Regardless of a businesses stage, Conflict is hard. Resolution is SIMPLE.
There is a six step SIMPLE approach to resolving conflicts which can be used to solve interpersonal, business, or other confounding conflicts.
The process is comprised of a three-part philosophy:
I may disagree, but I will not be disagreeable.
I will treat others as I want them to treat me.
I will remain true to my convictions and beliefs.
I may disagree, but I will not be disagreeable:
In conflict, people get lost in the situation and things become personalized. If we become disagreeable, the focus goes to the personal. If you get lost in the conflict, emotions take over. To handle this, keep your head and don’t use generalizations.
Don’t say things like, “You always,” or “You never.”
Acknowledge the other person’s concerns, without agreeing with them. You must be willing to accept the other person’s point of view but you don’t have to have the same opinion. Try saying to the other person, “I can see how you saw that and got upset.”
I will treat others, as I want to be treated.
I will treat others as I want them to treat me.
Treat people as you would like to be treated in the same situation and stay focused on the substance of the problem. Let the other person now you accept them as they are without your need to change them. Speak to the other person, not around them. Maintain eye contact and exhibit a tone of acceptance and tolerance. Keep this in mind no matter how bad it gets.
I will remain true to my convictions and beliefs
You don’t have to change your fundamental beliefs to solve the problem. You feel more comfortable doing what you are. Remember it is not about rearranging your chromosomes or theirs; it is about solving the issue at hand.
If you alter your convictions and beliefs, then the other side has you and they can move you around. Stay the course with acceptance and respect. The benefit is self-confidence and clarity about your goal of solving the conflict.
Six Steps to a SIMPLE Resolution
S – Separate the people form the problem. Focusing on the person usually places guilt and the person feels blamed. When the focus is on the problem, we are open to be objective about our own responsibility.
I – Interests are our focus, not our positions or our “Point-of-View.” Our interests motivate us. Our positions are what we have decided. Attempt to understand the other person first before being understood. It builds trust!
M – Must Do. We must choose a goal such as: What do we want to see happen? Or “What result do we want? P – Putting our interests and concerns in line with our goal is necessary to reach a desired result.
P – Putting our interests and concerns in line with our goal is necessary to reach a desired result. L – Let brainstorming for new ideas encourage you and the other party to examine options to find a solution. Inventing stimulates new ideas that help develop the leverage we need to find a solution.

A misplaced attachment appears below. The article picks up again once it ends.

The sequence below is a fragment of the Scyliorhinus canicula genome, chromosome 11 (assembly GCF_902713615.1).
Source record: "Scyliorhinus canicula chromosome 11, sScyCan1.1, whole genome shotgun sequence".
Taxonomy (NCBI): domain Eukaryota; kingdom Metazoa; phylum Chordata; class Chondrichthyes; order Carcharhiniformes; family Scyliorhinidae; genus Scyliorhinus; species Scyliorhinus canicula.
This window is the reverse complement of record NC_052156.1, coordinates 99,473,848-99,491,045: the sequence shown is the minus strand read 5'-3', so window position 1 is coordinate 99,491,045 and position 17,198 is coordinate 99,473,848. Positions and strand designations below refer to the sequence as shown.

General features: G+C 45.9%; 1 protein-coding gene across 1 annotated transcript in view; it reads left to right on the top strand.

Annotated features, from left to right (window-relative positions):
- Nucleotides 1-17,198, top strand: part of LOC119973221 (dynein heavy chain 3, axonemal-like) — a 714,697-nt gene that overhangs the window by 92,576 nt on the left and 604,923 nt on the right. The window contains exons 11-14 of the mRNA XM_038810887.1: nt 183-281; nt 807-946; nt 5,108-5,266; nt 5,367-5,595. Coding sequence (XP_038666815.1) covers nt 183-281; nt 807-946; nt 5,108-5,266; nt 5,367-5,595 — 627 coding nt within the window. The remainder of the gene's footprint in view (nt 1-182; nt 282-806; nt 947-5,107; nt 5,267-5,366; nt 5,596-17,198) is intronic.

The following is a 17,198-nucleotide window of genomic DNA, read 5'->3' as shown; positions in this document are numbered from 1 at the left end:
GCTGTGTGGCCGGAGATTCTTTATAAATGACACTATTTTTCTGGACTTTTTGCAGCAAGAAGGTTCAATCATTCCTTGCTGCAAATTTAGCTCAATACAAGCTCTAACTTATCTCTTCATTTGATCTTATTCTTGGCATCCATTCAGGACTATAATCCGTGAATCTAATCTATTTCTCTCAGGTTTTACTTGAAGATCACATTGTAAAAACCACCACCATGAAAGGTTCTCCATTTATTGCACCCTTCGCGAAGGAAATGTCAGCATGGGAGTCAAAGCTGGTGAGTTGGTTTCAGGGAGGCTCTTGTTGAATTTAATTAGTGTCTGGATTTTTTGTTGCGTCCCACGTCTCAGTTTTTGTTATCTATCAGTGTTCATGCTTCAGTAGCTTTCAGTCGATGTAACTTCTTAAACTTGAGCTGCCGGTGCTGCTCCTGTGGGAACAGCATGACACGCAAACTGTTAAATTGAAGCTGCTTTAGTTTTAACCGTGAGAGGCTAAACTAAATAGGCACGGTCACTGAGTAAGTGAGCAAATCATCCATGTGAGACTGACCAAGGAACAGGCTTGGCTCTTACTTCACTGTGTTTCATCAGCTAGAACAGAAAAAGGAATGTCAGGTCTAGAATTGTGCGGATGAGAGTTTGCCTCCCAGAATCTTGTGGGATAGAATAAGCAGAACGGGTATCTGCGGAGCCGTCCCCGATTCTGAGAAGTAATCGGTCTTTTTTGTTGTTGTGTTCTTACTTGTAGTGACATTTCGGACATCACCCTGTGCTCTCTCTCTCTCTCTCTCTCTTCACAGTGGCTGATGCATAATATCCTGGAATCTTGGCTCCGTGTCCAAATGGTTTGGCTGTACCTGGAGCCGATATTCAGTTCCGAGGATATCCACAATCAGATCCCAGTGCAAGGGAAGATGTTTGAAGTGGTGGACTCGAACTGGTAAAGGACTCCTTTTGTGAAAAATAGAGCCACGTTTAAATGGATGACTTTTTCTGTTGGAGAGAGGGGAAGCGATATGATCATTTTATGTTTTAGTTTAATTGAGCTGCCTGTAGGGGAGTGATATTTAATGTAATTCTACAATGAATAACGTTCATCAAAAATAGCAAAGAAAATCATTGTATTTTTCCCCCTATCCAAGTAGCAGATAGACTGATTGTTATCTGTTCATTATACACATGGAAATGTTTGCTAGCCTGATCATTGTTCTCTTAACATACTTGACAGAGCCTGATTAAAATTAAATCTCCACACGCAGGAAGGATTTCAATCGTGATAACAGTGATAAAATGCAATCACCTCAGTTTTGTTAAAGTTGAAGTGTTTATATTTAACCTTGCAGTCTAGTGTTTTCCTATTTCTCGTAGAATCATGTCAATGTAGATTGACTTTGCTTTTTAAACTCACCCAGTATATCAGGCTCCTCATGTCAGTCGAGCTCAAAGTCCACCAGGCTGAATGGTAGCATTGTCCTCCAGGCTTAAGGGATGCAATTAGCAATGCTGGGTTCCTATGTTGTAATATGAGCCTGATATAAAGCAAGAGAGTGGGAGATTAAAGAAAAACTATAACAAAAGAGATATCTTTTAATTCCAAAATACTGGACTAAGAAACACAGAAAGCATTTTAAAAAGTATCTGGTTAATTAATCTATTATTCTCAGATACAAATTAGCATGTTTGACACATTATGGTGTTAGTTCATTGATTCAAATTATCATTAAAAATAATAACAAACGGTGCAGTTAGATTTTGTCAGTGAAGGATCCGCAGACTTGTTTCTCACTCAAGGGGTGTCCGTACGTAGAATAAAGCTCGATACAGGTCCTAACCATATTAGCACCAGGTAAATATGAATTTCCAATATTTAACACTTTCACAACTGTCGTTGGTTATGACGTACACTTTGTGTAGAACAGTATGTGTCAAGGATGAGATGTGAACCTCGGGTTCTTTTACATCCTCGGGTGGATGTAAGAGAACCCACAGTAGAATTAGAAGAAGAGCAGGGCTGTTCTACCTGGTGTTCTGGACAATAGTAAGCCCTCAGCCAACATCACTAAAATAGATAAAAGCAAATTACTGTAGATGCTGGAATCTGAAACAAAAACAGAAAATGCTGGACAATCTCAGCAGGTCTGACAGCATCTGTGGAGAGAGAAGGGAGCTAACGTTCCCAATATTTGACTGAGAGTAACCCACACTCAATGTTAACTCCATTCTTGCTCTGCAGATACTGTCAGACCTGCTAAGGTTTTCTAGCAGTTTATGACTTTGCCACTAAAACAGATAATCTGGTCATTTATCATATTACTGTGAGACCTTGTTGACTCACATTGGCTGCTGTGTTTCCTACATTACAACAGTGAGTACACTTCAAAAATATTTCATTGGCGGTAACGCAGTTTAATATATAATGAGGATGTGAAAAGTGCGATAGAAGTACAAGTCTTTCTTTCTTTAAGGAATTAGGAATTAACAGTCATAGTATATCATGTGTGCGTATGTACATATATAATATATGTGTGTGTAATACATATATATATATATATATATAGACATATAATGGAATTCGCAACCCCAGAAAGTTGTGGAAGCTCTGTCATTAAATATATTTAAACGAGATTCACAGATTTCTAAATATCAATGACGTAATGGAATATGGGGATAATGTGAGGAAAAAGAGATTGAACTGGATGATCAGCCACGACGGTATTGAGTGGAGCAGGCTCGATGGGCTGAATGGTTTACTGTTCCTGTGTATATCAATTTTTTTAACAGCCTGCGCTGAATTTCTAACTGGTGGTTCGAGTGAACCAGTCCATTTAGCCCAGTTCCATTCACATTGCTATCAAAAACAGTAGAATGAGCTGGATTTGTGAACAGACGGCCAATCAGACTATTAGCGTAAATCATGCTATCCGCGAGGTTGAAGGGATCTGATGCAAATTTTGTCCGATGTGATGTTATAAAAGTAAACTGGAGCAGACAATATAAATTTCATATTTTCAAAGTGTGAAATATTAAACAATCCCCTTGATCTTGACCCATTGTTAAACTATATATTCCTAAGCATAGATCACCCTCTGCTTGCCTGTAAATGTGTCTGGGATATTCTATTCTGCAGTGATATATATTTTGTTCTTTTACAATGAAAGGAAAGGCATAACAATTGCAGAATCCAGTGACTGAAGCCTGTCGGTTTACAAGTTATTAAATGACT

L – Let brainstorming for new ideas encourage you and the other party to examine options to find a solution. Inventing stimulates new ideas that help develop the leverage we need to find a solution.
E – Elect the best idea to resolve the problem. The solution must substantially meet the goals of all parties. Recognize that people will work harder to preserve what they believe they might lose than to work at gaining something. That is why you must work to determine interests first. Seriously review what you want and then even more seriously look at what you really need. If you start out complicated, it won’t get easier.
Stay focused on the goal. People can get hung up on the problem not associated with the goal. Stay on track. You might ask questions like, “We are working on an agreement to benefit all parties. Am I correct in assuming that you do not want…?”
Orlando Blake is a licensed Unitive™ Coach, and Certified Performance Technologist (CPT), Dr. Blake’s more than 25 years of executive, consulting and coaching experience is uniquely diverse. His clients come from commercial printing, consumer products, food processing, healthcare, heavy engineering construction, government, utilities, entertainment, and defense.Orlando is a Founding Fellow of the Institute for Professional Coaching Association at Mclean Hospital a Harvard Medical School Affiliate. He received his masters from the University of Southern California, with a specialization in applied behavioral sciences. He followed this with a doctorate and breakthrough research at Claremont Graduate University that discovered unique techniques to resolve disputes. Harvard has included his research in their study of critical moments in negotiation.
He has developed The Leader’s Path process, which focuses on who the person is and who they want to become. His process is supportive and provides timely feedback directed toward goal attainment. This allows the client to grow and excel, build on his or her own strengths and resources.